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Four Beans, More Praise for Phillip Lopez' Root

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This was a good week for Root, the "precociously modern restaurant in the Warehouse District" by New Orleans' hottest chef Phillip Lopez. Two major reviews for the restaurant came out this week, with the bigger of the two coming from Brett Anderson in the Times-Pic, who gave the restaurant four beans..

Anderson uses that phrase?"precociously modern"?a second time to describe Lopez himself, writing that "I'd come to recognize that exposing myself to a crosswind of exhilaration and mystification was both the price and reward for fully surrendering myself to the ambition of Phillip Lopez." If this sounds a little bit like a wistful missive of love, well maybe that's what it takes to get four beans.

Anderson praises several dishes, including the bresaola (prepared "in a way that caused Lopez's 'bresaola' to somehow taste more like bresaola than traditional bresaola), the shrimp bisque ("It has been a long time since I tasted a seafood soup as fully alive") and other whimsical preparations that are "a performance as much as a dish." Anderson follows cookbook author Nathan Myrhvold's slightly ridiculous lead in terming Lopez's molecular gastronomy "modernist cuisine," but overall Anderson's review of Root is as much of interest to fans of good food writing and criticism as for people interested in a restaurant that "is indisputably (and admirably) unlike any restaurant New Orleans has ever seen."

But the Root love-fest doesn't end there. Earlier in the week, in this week's edition of the Gambit, Ian McNulty provided his take on the restaurant, calling it a place "where highly conceptual dishes relying on specialized kitchen technology (dehydrators, sous vide cookers) share the card with others based on deep-running traditions from around the globe." While it is perhaps not uncommon for people to dismiss such progressive cooking techniques as snobbery or unnecessary meddling, McNulty argues that Lopez' "edgy approach is undercut by a playfulness that makes it more food geeky than food snobby." To wit:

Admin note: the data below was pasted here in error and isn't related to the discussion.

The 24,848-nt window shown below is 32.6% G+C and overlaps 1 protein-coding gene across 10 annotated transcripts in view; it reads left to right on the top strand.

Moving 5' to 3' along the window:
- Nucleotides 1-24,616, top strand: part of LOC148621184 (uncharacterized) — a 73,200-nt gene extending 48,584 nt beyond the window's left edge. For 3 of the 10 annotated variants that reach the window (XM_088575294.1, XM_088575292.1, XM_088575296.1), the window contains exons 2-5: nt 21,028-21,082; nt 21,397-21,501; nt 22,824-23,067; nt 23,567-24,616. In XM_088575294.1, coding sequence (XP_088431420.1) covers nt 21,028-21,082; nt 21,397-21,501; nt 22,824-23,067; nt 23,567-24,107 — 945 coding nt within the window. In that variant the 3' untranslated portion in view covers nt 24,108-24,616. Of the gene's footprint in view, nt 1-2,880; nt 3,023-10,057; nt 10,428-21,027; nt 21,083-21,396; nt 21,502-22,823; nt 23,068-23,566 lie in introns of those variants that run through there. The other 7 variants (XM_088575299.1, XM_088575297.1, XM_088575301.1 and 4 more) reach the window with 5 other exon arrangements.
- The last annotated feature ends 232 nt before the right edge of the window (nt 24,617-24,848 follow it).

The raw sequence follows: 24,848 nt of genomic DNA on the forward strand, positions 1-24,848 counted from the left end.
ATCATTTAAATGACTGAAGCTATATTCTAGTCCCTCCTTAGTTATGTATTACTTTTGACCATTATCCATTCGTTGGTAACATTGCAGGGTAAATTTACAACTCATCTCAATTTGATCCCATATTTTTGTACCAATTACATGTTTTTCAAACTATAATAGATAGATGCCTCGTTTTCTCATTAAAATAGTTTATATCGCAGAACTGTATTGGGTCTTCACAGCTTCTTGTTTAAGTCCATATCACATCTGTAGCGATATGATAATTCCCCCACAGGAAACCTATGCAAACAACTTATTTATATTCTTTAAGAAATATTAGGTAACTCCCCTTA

The same kitchen that spins foie gras into cotton candy produces a long roster of charcuterie and pickles, including everything from leeks to strawberries. Then there's a thick, perfectly cooked chunk of lemonfish with udon noodles fashioned in part from bonito flakes. The Chinese-style steamed buns wrapped around duck and herbs are made black with otherwise undetectable squid ink, and the manchego foam over fried oysters is almost too ephemeral to handle but draws you in nose first to try.
McNulty's one gripe is slightly at odds with one of Anderson's points of highest praise: the service. He writes. "Waiters sometimes seem a little breathless as they explain the menu, but you can hardly blame them. There's a lot here, and everything has some twist or detail worth explaining." It's worth revisiting Anderson here, though: "the front of the house staff [GM Maximilian Ortiz] put together is arguably the most valuable asset at this point in the development of a restaurant that is by design a work-in-progress." McNulty concludes by writing up the "infectious" energy that makes Root feel "very much of the moment."

· New Orleans Restaurant Root Earns Four Beans for Doing Daring Well [TP]
· Review: Root [Gambit]
· All Root Coverage on Eater NOLA [-ENOLA-]


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